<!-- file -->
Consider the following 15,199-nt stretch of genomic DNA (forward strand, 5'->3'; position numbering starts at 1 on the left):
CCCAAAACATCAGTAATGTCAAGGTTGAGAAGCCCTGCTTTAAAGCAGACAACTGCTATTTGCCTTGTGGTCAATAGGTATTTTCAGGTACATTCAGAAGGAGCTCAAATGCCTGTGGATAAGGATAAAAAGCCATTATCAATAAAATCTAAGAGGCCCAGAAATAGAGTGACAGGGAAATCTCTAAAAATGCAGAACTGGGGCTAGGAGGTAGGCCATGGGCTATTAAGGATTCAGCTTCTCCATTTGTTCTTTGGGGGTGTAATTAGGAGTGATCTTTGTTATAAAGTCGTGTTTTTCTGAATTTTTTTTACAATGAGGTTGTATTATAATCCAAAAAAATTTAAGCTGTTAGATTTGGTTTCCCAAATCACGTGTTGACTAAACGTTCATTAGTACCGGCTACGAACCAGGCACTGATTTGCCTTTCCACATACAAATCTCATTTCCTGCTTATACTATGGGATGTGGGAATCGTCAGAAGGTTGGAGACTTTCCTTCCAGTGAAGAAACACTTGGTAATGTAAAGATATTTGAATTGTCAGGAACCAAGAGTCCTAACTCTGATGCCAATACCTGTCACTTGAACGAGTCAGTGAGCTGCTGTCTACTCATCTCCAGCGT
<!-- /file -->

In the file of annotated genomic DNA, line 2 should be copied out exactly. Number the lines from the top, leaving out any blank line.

CCCAAAACATCAGTAATGTCAAGGTTGAGAAGCCCTGCTTTAAAGCAGACAACTGCTATTTGCCTTGTGGTCAATAGGTATTTTCAGGTACATTCAGAAGGAGCTCAAATGCCTGTGGATAAGGATAAAAAGCCATTATCAATAAAATCTAAGAGGCCCAGAAATAGAGTGACAGGGAAATCTCTAAAAATGCAGAACTGGGGCTAGGAGGTAGGCCATGGGCTATTAAGGATTCAGCTTCTCCATTTGTTCTTTGGGGGTGTAATTAGGAGTGATCTTTGTTATAAAGTCGTGTTTTTCTGAATTTTTTTTACAATGAGGTTGTATTATAATCCAAAAAAATTTAAGCTGTTAGATTTGGTTTCCCAAATCACGTGTTGACTAAACGTTCATTAGTACCGGCTACGAACCAGGCACTGATTTGCCTTTCCACATACAAATCTCATTTCCTGCTTATACTATGGGATGTGGGAATCGTCAGAAGGTTGGAGACTTTCCTTCCAGTGAAGAAACACTTGGTAATGTAAAGATATTTGAATTGTCAGGAACCAAGAGTCCTAACTCTGATGCCAATACCTGTCACTTGAACGAGTCAGTGAGCTGCTGTCTACTCATCTCCAGCGT